An Interview with Kenney Jones of The Small Faces, The Faces & The Who

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While I’ve spent a large portion of my musical life idolizing guitar players, as well as wishing I could play guitar myself, in reality, I am a drummer. Yes, it’s true that from a young age it became painfully apparent that my fingers simply are not designed to move in the ways that are required for a person to play guitar. What was also apparent from a young age was that I had an innate knack for the drums.

As a kid growing up in the 90s, my musical tastes were considered “weird.” Back then, it wasn’t common for 10-year-olds to be interested in bands like KISS, The Eagles, Led Zeppelin, and The Who. Once my dad got me my very own drumset, which was a late 80s Pearl Export Series in burgundy red, with a fresh set of Zildjian cymbals, and a cowbell, my love for this music only intensified. After that, for a while, nothing else really mattered.

Now, when it comes to the drums, I immediately gravitated toward more energetic, bombastic, and busy players such as Peter Criss, Mitch Mitchell, and Keith Moon. I realized very quickly that I would never be able to remotely emulate what Keith Moon was doing, and resolved to give up trying to play along to the music of The Who, until I came upon their 1981 record, Face Dances. I say record because I was listening to this music on vinyl, through an old Epiphone guitar amp my dad had rigged up into a mono-speaker, which if you haven’t guessed was also weird on all levels for a kid in the 90s, but that’s a story for another day.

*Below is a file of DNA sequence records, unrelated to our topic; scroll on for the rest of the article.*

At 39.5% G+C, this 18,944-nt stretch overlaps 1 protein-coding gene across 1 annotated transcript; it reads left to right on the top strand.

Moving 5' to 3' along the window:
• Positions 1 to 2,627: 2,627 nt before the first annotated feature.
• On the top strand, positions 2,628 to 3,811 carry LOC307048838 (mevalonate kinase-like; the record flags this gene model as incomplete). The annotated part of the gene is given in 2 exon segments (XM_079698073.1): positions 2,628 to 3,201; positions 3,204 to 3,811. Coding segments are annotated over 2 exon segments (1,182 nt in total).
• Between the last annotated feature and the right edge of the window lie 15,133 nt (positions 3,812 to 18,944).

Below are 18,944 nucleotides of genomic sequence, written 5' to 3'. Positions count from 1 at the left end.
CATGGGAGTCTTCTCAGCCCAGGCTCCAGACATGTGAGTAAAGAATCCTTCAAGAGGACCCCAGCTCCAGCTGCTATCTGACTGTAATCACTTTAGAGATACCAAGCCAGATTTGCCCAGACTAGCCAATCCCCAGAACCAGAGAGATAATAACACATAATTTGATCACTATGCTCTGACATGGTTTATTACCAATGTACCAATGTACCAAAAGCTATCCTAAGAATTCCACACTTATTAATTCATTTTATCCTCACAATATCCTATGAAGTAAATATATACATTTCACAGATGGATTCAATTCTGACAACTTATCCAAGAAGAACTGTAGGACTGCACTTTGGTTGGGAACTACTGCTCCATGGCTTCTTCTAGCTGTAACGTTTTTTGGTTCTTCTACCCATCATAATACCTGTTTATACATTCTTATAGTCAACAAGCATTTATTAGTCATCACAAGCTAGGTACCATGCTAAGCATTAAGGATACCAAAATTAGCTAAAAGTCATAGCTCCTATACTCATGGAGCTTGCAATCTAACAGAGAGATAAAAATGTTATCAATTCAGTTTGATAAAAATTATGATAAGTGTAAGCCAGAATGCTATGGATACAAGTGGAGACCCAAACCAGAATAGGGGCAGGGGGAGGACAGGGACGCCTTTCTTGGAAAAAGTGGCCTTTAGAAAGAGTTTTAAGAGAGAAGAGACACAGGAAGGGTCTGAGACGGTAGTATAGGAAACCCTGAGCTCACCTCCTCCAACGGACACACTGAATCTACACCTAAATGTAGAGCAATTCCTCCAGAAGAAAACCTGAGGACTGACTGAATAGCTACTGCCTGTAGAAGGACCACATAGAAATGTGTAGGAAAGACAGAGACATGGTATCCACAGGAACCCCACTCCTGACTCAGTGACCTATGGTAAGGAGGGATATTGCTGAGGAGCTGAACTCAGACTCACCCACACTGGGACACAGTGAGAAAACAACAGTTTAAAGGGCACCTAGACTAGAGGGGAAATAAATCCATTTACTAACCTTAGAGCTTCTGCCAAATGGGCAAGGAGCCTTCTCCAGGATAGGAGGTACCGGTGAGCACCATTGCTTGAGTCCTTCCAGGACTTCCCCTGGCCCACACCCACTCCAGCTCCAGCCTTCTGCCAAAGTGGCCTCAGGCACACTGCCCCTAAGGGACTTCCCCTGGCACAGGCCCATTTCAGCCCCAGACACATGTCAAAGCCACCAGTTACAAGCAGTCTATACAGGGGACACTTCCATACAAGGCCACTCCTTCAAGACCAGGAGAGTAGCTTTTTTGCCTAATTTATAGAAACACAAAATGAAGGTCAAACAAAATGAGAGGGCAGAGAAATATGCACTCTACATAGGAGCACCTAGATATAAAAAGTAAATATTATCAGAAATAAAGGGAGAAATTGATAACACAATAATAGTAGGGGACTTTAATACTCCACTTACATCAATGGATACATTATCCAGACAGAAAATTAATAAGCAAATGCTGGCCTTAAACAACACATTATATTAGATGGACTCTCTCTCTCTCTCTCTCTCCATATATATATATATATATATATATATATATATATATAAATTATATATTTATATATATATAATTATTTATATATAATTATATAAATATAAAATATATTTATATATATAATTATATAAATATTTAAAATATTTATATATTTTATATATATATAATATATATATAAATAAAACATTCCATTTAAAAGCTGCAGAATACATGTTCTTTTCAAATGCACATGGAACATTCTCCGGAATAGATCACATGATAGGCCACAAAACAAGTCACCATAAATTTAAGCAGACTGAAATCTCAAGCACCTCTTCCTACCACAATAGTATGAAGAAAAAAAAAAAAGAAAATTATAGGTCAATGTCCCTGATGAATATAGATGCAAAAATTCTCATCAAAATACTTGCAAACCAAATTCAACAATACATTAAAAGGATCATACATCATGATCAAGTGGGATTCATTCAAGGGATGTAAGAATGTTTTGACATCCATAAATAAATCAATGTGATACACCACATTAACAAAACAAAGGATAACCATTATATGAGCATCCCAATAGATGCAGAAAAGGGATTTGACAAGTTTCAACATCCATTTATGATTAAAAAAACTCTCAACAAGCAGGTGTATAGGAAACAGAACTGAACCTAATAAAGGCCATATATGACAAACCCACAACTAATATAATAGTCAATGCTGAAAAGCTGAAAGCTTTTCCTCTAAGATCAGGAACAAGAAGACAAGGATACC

Anyway, Face Dances is significant for me because this is where I discovered Kenney Jones. Kenney had taken over the sticks for The Who after Keith Moon’s untimely, but not altogether shocking death in 1978. I distinctly recall listening to “You Better You Bet,” and thinking, “Finally…something by The Who I can play along to.” It was Kenney Jones who taught me an all-important lesson: as a drummer, it’s not all about flash and bombast. Keeping time, and playing tasteful, yet razor-sharp fills is what is most important, then, and only then do you inject your style, which is always based on what the song requires.

Not too long ago, I had the opportunity to chat with one of my personal drumming heroes in Kenney Jones. Among other things, we talk about Kenney’s early days as a mod, the formation of The Small Faces and their subsequent transformation into The Faces, his journey with The Who, and a whole lot more.